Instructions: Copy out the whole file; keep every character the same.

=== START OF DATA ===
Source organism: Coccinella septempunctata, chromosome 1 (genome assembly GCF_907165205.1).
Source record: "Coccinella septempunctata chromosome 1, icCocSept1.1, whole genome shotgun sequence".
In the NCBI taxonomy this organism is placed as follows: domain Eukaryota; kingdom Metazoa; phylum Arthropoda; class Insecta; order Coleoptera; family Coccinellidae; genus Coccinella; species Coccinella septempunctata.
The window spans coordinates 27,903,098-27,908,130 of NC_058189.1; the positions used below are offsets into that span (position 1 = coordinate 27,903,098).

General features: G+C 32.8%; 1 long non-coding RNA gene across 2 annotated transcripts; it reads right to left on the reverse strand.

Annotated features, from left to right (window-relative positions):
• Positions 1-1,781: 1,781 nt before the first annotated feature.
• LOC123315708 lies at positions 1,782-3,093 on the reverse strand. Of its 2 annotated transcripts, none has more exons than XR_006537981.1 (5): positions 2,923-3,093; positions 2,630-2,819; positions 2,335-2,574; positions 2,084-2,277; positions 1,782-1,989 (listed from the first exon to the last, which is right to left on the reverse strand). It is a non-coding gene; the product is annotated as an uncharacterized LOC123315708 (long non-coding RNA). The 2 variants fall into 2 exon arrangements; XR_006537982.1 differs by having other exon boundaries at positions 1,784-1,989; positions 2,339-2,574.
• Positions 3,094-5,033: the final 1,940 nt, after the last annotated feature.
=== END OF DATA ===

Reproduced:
Source organism: Coccinella septempunctata, chromosome 1 (genome assembly GCF_907165205.1).
Source record: "Coccinella septempunctata chromosome 1, icCocSept1.1, whole genome shotgun sequence".
In the NCBI taxonomy this organism is placed as follows: domain Eukaryota; kingdom Metazoa; phylum Arthropoda; class Insecta; order Coleoptera; family Coccinellidae; genus Coccinella; species Coccinella septempunctata.
The window spans coordinates 27,903,098-27,908,130 of NC_058189.1; the positions used below are offsets into that span (position 1 = coordinate 27,903,098).

General features: G+C 32.8%; 1 long non-coding RNA gene across 2 annotated transcripts; it reads right to left on the reverse strand.

Annotated features, from left to right (window-relative positions):
• Positions 1-1,781: 1,781 nt before the first annotated feature.
• LOC123315708 lies at positions 1,782-3,093 on the reverse strand. Of its 2 annotated transcripts, none has more exons than XR_006537981.1 (5): positions 2,923-3,093; positions 2,630-2,819; positions 2,335-2,574; positions 2,084-2,277; positions 1,782-1,989 (listed from the first exon to the last, which is right to left on the reverse strand). It is a non-coding gene; the product is annotated as an uncharacterized LOC123315708 (long non-coding RNA). The 2 variants fall into 2 exon arrangements; XR_006537982.1 differs by having other exon boundaries at positions 1,784-1,989; positions 2,339-2,574.
• Positions 3,094-5,033: the final 1,940 nt, after the last annotated feature.